This ballet confronts the audience with the love, seduction and manipulation of the aristocracy in pre-revolutionary France.
It re-tells the story of the original 18th century novel by Pierre Choderlos de Laclos, Les Liaisons Dangereux. That novel was based on letters the characters sent to each other. Choreographer and artis-in-residence with the Royal Ballet, Liam Scarlett, accurately describes it as “a story of the rich, the deceitful and the corruption of all those that stand in their way”. Three centuries later, these themes still resonate.
The Queensland Ballet website warns would-be attendees of the production’s adult themes and unsuitability for children.
The opening scene depicts the Marquise Isabelle de Merteuil (danced with wicked brilliance by Yanela Panera), seemingly as the grieving widow at the funeral of the late Marquis. As the mourners disperse, the audience is shocked to witness her frolic with her former lover Comte de Gercourt (Ari Thompson) on the coffin, an action described with masterly understatement in the program notes as her being “deeply comforted” by the Comte.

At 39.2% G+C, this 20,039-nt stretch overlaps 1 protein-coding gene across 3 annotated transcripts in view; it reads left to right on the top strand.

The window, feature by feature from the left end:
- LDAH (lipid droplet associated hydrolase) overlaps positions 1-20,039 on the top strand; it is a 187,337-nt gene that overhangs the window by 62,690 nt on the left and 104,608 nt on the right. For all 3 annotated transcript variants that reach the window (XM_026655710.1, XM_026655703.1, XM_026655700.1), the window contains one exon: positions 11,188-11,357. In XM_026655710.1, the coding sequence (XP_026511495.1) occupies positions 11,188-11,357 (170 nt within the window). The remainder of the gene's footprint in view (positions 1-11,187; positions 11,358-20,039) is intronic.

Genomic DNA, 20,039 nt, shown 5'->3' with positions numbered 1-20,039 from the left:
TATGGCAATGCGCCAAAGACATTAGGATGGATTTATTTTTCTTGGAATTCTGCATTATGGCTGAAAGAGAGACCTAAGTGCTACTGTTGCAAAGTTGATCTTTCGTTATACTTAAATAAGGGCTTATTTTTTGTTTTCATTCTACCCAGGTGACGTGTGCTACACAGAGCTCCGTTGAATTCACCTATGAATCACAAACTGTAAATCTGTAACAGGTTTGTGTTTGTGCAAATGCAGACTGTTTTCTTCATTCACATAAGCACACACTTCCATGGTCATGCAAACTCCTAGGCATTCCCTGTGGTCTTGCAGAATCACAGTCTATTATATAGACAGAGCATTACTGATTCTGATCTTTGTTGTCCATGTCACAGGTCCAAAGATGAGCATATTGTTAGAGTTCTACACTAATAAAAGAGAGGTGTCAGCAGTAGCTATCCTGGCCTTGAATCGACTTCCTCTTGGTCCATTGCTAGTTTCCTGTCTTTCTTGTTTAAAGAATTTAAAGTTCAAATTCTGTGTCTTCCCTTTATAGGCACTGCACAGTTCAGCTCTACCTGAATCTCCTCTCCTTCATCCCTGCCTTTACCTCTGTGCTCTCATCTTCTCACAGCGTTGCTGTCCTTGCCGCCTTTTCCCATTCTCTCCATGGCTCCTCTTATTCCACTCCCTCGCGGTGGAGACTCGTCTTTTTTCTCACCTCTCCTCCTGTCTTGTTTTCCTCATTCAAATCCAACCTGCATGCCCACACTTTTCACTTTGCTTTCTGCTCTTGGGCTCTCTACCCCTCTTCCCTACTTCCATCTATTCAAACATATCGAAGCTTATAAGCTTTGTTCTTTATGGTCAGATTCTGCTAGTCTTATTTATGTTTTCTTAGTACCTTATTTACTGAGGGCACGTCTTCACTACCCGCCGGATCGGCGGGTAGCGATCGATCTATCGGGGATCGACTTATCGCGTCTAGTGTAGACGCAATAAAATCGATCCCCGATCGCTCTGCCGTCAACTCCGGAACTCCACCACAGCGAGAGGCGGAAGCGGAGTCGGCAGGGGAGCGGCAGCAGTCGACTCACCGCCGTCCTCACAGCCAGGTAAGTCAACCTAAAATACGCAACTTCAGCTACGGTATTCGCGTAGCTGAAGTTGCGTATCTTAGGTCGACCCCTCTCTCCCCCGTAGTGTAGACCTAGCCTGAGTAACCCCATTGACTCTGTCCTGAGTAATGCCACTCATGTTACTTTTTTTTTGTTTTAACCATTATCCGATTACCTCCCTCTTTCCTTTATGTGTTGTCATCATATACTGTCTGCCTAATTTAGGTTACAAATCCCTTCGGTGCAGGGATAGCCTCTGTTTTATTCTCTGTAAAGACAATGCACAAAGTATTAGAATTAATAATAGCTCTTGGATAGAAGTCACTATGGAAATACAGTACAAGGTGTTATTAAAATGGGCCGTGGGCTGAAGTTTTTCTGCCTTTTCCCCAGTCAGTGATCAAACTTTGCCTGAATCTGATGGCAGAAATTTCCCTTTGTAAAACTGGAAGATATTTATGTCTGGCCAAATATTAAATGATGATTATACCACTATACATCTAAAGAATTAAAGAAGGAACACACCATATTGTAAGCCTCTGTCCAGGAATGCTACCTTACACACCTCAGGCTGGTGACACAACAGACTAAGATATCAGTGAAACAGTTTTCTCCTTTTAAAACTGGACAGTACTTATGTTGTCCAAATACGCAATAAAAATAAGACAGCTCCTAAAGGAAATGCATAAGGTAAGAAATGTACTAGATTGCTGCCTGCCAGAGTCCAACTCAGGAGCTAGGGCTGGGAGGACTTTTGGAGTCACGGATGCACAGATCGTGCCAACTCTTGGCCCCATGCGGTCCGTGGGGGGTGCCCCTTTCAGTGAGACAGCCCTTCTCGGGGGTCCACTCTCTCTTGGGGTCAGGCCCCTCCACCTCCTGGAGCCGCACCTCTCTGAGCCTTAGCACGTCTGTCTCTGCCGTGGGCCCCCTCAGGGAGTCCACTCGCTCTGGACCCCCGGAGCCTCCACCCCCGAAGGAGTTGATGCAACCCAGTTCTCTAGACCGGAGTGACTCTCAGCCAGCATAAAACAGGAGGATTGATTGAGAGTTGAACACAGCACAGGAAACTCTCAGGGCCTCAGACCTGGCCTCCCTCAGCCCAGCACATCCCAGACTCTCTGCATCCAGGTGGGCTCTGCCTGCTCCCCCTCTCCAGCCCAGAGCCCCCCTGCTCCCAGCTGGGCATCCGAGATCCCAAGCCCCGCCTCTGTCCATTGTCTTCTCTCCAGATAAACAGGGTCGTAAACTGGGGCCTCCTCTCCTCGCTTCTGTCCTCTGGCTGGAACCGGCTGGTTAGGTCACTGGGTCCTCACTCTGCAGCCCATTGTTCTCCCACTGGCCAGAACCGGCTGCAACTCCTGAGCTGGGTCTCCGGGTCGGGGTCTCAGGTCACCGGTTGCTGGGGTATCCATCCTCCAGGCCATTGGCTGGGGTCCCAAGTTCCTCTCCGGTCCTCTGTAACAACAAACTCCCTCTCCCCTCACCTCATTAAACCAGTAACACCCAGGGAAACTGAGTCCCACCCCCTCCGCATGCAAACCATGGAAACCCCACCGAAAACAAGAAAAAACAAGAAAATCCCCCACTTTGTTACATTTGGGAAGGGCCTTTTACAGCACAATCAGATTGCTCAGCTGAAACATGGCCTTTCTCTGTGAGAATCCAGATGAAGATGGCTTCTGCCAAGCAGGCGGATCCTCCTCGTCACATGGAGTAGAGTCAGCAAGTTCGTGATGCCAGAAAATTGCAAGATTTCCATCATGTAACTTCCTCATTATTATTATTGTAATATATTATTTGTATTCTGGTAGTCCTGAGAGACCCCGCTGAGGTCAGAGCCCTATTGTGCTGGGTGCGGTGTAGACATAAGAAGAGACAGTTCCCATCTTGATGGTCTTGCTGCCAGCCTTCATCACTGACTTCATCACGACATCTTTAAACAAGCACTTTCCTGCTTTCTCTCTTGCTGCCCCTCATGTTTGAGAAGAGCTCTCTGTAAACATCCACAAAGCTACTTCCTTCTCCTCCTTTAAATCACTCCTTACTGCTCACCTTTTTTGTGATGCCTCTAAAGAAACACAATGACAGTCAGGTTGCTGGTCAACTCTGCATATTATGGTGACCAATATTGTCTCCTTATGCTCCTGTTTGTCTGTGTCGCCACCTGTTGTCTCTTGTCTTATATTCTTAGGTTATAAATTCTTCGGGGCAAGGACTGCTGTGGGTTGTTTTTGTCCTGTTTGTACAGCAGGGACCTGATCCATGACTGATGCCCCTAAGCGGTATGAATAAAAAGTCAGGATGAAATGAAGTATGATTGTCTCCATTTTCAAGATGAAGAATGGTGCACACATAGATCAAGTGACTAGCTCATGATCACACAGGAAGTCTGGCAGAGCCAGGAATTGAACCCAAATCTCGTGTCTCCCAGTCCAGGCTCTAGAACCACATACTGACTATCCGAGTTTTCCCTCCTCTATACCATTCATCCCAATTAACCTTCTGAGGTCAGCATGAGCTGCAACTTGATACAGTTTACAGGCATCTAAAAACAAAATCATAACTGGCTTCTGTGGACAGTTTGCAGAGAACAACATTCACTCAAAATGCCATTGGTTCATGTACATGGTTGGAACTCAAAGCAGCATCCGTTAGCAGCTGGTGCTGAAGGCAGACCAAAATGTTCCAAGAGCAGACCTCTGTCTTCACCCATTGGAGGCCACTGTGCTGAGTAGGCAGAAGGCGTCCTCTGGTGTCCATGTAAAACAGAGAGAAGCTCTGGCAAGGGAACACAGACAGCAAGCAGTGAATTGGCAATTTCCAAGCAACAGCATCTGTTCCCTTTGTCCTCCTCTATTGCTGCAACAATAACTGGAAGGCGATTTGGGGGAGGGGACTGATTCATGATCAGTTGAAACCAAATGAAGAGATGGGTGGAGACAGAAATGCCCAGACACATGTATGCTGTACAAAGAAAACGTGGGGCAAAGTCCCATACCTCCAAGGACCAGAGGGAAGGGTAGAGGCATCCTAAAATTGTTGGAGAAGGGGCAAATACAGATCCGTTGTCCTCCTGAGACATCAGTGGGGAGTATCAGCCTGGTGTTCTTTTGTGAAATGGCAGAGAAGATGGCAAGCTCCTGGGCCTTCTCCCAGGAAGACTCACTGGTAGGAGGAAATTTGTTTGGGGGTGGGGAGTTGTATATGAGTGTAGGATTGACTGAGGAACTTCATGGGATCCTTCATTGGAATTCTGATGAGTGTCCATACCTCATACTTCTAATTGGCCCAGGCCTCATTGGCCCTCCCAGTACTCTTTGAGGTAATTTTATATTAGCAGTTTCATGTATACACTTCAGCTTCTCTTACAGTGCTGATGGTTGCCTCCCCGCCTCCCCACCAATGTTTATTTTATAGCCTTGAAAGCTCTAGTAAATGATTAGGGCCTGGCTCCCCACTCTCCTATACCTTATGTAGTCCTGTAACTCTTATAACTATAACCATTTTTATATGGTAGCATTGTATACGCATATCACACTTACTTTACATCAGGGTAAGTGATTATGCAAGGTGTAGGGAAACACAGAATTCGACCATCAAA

The Marquise and the Vicomte Sebastian de Valmont (Rian Thompson) concoct a malicious bet to corrupt the young, virginal Cecile (Lina Kim), daughter of Madame de Volanges (Merteuil’s cousin).
The music of French composer Camille Saint-Saens gives a richness to this tale of intrigue and revenge. Although Saint Saens is firmly romantic, his works give expression to the form and shape of the baroque music of the eighteenth century.
The costuming is sumptuous. One is transported to another country in another era.
The return to dancing, albeit in character roles, of Rachael Walsh (Madame de Volanges) and Janette Mulligan ( Madame de Rosemonde) brings joy to the Brisbane audience. Rachael Walsh dances with sublime beauty and grace.
The choreography is graphic. The sensuality is explicit rather than implied. One is left to wonder whether some dimensions of a passionate pas de deux should be left to the artistic imagination of the audience.
Two hundred and thirty years after the fall of the Bastille, this ballet reminds us why the French people were impelled to revolt against a corrupt aristocracy for the causes of liberty, equality and fraternity.
Choreographer: Liam Scarlett
Composer: Camille Saint-Saens
Music Arrangement: Martin Yates
Costume and Set Design: Tracy Grant Lord
Lighting Designer: Kendall Smith
Conductor: Nigel Gaynor
Music performed by: Camerata – Queensland’s Chamber Orchestra
Duration: 2 hours 10 minutes with one 20-minute interval